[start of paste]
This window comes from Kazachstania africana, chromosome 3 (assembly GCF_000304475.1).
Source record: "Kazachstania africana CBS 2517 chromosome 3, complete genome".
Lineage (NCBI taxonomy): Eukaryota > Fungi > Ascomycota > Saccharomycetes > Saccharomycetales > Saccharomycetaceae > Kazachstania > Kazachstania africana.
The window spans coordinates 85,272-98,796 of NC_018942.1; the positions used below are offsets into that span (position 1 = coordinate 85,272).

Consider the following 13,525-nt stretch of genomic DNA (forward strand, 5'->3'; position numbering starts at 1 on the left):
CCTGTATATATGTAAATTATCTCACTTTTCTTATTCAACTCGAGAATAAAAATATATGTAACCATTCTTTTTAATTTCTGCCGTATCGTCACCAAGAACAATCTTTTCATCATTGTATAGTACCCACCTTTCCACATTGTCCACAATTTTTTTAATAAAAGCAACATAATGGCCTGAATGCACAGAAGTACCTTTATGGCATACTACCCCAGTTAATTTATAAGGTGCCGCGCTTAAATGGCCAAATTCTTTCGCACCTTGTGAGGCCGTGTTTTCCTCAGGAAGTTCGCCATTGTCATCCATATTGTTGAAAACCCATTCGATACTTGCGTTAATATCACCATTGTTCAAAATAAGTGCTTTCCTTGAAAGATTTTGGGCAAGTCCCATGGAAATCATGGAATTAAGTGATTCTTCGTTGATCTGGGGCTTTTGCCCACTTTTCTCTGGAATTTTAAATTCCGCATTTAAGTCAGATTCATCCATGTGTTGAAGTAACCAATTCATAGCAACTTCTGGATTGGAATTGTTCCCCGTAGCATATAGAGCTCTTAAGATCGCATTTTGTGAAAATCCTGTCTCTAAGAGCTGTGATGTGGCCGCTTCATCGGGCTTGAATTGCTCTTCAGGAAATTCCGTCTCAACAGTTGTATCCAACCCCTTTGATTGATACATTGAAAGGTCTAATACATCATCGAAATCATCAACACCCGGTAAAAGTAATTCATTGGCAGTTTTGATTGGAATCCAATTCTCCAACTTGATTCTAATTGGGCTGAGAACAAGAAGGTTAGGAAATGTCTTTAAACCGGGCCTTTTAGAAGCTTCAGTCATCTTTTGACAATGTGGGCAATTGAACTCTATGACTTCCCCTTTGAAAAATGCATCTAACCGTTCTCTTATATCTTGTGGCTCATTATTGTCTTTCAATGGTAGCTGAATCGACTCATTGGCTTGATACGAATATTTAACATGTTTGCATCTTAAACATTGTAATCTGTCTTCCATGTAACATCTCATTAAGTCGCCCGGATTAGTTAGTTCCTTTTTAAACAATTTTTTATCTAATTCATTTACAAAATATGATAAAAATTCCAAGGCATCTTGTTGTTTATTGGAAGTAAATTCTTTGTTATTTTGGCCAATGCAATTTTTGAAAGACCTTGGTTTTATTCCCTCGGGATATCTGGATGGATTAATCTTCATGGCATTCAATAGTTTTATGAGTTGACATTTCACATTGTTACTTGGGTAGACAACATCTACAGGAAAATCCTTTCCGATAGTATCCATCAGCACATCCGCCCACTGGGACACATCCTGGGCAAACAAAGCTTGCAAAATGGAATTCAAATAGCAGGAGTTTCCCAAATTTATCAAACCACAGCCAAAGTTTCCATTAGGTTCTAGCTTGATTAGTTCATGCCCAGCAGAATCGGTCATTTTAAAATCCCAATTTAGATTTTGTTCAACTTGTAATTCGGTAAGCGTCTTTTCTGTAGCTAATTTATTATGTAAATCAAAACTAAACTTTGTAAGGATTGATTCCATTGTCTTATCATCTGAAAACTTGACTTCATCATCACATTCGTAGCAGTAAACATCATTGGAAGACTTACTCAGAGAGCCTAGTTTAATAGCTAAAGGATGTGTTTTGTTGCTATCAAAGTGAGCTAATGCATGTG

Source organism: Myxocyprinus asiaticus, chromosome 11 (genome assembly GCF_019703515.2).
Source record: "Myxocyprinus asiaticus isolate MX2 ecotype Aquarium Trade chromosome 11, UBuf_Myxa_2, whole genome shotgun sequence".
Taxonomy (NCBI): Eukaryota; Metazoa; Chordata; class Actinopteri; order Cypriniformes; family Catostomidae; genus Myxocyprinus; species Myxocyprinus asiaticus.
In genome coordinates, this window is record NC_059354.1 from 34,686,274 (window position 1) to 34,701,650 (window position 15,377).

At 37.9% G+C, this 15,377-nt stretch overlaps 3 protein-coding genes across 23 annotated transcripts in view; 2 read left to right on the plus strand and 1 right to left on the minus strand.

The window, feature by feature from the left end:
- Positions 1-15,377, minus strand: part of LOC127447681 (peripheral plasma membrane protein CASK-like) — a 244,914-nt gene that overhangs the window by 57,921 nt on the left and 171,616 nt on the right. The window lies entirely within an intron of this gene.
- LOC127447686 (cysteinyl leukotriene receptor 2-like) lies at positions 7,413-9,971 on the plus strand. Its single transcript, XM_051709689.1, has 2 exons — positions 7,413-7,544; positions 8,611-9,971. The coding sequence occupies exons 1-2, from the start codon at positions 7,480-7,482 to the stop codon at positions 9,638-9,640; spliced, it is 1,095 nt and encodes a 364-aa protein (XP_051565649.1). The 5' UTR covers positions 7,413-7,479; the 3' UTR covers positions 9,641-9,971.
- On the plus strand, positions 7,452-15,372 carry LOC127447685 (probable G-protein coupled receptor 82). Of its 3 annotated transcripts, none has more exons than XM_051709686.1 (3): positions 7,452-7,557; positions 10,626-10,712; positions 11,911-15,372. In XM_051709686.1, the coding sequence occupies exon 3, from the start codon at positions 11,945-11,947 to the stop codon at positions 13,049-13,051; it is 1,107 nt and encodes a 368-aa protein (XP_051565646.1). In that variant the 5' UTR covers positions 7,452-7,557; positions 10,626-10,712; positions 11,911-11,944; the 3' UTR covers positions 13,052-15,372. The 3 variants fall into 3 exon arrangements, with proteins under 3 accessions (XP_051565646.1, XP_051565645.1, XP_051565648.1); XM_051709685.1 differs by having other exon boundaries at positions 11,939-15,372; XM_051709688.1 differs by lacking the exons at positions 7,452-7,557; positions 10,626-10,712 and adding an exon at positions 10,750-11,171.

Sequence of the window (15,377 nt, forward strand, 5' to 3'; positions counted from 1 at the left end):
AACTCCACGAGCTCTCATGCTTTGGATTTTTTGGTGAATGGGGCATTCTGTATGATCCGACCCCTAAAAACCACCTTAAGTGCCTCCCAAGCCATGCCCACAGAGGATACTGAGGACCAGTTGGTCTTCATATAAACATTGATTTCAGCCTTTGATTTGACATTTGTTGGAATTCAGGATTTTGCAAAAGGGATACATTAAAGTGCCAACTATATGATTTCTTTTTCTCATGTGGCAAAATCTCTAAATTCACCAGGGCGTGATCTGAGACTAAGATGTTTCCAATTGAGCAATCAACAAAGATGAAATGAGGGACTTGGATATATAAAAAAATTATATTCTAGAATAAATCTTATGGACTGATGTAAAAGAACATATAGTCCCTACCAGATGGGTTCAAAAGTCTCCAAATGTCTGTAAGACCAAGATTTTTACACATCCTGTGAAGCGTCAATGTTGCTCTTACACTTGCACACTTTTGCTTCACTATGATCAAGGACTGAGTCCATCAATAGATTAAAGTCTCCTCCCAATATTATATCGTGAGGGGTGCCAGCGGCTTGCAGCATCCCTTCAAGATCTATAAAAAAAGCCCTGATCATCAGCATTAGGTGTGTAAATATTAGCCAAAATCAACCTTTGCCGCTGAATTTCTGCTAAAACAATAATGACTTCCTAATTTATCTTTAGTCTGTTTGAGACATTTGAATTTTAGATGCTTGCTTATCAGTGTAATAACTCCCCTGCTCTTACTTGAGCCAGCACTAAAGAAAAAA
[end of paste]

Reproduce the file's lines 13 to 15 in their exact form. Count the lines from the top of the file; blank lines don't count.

- Positions 1-15,377, minus strand: part of LOC127447681 (peripheral plasma membrane protein CASK-like) — a 244,914-nt gene that overhangs the window by 57,921 nt on the left and 171,616 nt on the right. The window lies entirely within an intron of this gene.
- LOC127447686 (cysteinyl leukotriene receptor 2-like) lies at positions 7,413-9,971 on the plus strand. Its single transcript, XM_051709689.1, has 2 exons — positions 7,413-7,544; positions 8,611-9,971. The coding sequence occupies exons 1-2, from the start codon at positions 7,480-7,482 to the stop codon at positions 9,638-9,640; spliced, it is 1,095 nt and encodes a 364-aa protein (XP_051565649.1). The 5' UTR covers positions 7,413-7,479; the 3' UTR covers positions 9,641-9,971.
- On the plus strand, positions 7,452-15,372 carry LOC127447685 (probable G-protein coupled receptor 82). Of its 3 annotated transcripts, none has more exons than XM_051709686.1 (3): positions 7,452-7,557; positions 10,626-10,712; positions 11,911-15,372. In XM_051709686.1, the coding sequence occupies exon 3, from the start codon at positions 11,945-11,947 to the stop codon at positions 13,049-13,051; it is 1,107 nt and encodes a 368-aa protein (XP_051565646.1). In that variant the 5' UTR covers positions 7,452-7,557; positions 10,626-10,712; positions 11,911-11,944; the 3' UTR covers positions 13,052-15,372. The 3 variants fall into 3 exon arrangements, with proteins under 3 accessions (XP_051565646.1, XP_051565645.1, XP_051565648.1); XM_051709685.1 differs by having other exon boundaries at positions 11,939-15,372; XM_051709688.1 differs by lacking the exons at positions 7,452-7,557; positions 10,626-10,712 and adding an exon at positions 10,750-11,171.